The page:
As for his own Thanksgiving pies? “We haven’t made all of our final decisions yet – in fact, I think we’re going to do Thanksgiving twice this year. We’re having an early Thanksgiving and a Thanksgiving Thanksgiving.”
THE 6151 RICHMOND PIE, THANKSGIVING VARIATION
Arguin and Taylor were kind enough to share a special Thanksgiving pie recipe just for GW alumni!
“For the GW Alumni blog readers, we wanted to pick a one-star easy pie that we think people can jump right in with. We picked one and we thought it would be fun to make a Thanksgiving adaptation to it. There’s a recipe in the book called 6151 Richmond – it’s named after the address of the Golden Girls house. It’s a pie that’s inspired by all the characters – a lemon cheesecake with lingonberry topping and pecan crumb crust. It can easily be adapted to more Thanksgiving flavor by changing the lemon to orange and switching the top to cranberry rather than lingonberry.” – Paul Arguin
YIELD: ONE 9 ½-INCH DEEP-DISH PIE
FOR THE PECAN GRAHAM CRACKER CRUST:
2 ounces pecan halves
3 tablespoons (1.3 ounces) sugar
Pinch of salt
9 graham cracker sheets (5.1 ounces)
4 tablespoons (2 ounces) unsalted butter, melted
FOR THE FILLING:
2 tablespoons orange juice
2 tablespoons orange liqueur such as Cointreau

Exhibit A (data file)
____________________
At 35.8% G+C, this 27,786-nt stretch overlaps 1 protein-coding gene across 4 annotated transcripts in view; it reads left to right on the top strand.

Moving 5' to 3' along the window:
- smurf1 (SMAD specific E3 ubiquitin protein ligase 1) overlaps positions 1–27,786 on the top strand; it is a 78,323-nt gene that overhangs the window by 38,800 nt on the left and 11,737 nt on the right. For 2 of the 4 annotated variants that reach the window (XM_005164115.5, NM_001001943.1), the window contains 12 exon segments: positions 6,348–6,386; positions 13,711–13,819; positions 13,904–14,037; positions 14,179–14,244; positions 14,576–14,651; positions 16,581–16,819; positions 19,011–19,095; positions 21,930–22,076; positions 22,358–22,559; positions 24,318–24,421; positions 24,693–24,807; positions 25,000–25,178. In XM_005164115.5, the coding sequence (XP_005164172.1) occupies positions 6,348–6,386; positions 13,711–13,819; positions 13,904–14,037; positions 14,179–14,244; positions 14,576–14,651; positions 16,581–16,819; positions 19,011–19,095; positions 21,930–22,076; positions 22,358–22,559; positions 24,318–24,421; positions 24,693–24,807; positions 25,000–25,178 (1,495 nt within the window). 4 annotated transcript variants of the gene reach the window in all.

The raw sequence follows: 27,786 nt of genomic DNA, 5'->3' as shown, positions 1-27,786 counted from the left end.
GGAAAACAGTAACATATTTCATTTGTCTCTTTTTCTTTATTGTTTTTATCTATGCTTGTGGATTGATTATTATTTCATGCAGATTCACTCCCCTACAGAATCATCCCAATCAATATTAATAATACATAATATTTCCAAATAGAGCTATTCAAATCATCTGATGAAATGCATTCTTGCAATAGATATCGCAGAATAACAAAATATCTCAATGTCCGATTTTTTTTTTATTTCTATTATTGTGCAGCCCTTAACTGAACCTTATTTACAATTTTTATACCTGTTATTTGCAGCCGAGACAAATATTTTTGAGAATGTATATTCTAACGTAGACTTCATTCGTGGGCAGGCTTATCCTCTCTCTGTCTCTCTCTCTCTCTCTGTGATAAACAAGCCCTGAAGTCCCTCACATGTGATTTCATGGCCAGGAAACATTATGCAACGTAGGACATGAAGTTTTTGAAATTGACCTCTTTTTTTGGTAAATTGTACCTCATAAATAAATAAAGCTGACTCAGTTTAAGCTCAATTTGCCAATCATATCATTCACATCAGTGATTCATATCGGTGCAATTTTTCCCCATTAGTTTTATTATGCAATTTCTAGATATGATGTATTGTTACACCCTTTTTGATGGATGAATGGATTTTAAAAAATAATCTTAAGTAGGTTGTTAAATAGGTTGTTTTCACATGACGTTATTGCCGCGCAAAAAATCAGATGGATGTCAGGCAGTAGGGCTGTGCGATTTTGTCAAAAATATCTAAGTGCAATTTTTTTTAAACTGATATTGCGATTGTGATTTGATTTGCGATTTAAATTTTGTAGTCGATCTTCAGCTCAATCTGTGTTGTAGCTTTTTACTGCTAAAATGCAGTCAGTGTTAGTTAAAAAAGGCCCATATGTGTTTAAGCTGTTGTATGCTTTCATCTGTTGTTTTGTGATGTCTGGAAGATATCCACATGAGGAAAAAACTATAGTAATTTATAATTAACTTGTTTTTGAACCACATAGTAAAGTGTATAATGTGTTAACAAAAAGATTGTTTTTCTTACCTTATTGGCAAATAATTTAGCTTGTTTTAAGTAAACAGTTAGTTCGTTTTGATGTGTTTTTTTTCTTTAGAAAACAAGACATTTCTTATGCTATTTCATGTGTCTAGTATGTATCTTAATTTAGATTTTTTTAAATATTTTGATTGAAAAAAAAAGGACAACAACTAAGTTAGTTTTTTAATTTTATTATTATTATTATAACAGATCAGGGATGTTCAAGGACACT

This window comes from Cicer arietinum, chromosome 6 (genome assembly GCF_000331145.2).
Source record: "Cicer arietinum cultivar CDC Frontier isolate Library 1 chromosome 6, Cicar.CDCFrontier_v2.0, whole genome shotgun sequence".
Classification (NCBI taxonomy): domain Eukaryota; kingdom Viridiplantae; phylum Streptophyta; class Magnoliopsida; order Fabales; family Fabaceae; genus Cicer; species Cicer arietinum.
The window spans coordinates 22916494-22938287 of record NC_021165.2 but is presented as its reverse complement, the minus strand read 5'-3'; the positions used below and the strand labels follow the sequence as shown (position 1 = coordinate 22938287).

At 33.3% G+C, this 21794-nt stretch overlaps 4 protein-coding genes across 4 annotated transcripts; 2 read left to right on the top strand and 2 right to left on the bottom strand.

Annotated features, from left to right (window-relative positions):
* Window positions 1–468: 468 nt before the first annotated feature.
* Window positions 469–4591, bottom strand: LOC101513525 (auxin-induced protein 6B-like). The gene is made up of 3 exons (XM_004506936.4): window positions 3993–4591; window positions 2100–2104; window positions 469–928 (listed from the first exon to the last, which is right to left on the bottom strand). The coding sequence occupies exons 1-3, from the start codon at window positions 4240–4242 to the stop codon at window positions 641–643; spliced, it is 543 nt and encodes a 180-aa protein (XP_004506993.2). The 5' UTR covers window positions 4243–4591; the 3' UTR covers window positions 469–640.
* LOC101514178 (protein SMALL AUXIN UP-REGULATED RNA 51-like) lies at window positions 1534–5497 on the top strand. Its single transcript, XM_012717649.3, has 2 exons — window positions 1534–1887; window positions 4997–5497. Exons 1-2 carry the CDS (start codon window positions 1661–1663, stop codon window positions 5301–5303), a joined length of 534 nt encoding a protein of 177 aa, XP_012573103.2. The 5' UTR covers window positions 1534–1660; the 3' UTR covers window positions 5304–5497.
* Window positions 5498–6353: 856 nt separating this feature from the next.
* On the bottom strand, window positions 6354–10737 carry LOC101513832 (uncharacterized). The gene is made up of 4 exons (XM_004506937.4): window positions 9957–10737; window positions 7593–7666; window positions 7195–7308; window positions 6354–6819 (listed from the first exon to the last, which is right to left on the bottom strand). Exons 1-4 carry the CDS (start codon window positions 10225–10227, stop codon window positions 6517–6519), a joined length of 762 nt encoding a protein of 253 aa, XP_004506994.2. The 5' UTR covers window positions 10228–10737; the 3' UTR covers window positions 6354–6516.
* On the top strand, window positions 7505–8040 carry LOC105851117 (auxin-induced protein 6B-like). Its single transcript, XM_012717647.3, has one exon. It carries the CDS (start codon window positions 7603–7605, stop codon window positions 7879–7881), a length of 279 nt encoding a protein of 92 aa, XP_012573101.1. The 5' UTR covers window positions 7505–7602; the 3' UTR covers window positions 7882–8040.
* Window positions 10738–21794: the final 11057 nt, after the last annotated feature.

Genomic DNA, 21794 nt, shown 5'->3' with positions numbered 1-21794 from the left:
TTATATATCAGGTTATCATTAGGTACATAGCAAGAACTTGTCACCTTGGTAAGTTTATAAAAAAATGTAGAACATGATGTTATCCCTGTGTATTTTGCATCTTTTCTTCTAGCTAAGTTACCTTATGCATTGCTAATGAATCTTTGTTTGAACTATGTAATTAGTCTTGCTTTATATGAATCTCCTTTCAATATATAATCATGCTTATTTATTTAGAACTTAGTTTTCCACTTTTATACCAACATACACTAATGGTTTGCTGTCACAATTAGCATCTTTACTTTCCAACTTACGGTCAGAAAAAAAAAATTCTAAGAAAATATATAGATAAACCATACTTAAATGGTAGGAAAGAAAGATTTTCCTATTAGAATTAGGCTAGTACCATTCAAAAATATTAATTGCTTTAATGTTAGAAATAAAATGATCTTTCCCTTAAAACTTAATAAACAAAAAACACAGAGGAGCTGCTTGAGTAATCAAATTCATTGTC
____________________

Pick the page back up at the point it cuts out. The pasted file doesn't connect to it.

2½ teaspoons unflavored powdered gelatin
24 ounces cream cheese, at room temperature
1¼ cups (5 ounces) confectioners' sugar
Pinch of salt
1 teaspoon vanilla extract
1¼ cups heavy cream
⅔ cup whole berry cranberry sauce
Make the Pecan Graham Cracker Crust: In a food processor, process the pecans with the sugar and salt until the mixture is fine, then add the graham crackers and pulse until they are finely ground. Pulse in the melted butter until the crumbs are moistened throughout. Transfer the mixture to a 9½-inch deep-dish pie pan. Using your fingers, spread the crumbs evenly around the bottom and up the sides. Using a sturdy cup or small bowl, compact the crumbs into a smooth even layer. Preheat oven to 350°F, and place the crust in the freezer to chill for at least ten minutes. Bake the crust for ten minutes on the middle rack. Remove and set aside to cool.
Make the filling: Add the orange juice and orange liqueur to a small microwave-safe bowl. Sprinkle the gelatin over the top and set aside.
In a large bowl, beat the cream cheese until smooth using a hand mixer on medium speed (or using a stand mixer fitted with the paddle attachment). Reduce the speed to low and beat in the confectioners’ sugar, salt, and vanilla; increase the speed to medium and beat until just combined.
Microwave the gelatin mixture for 20 to 30 seconds, stirring every 5 seconds, until the gelatin has dissolved and the mixture is just bubbling at the edges. Beat the warm gelatin into the cream cheese mixture.
While mixing, slowly pour in the cream and continue beating on medium speed until the mixture is light and fluffy, 1 to 2 minutes. Pour the filling into the prepared crust and smooth the top. Dollop the cranberry sauce over the top of the filling. Using the back of a spoon or an offset spatula, create swoops and swirls on the top of the pie, incorporating the cranberry sauce into the swirls in a design of your choosing.
Refrigerate the pie for at least 6 hours before serving. (Store any leftovers in the refrigerator for up 3 days. Wrapped tightly in foil and placed in a large zippered plastic bag, this pie can be frozen for up to 1 month.)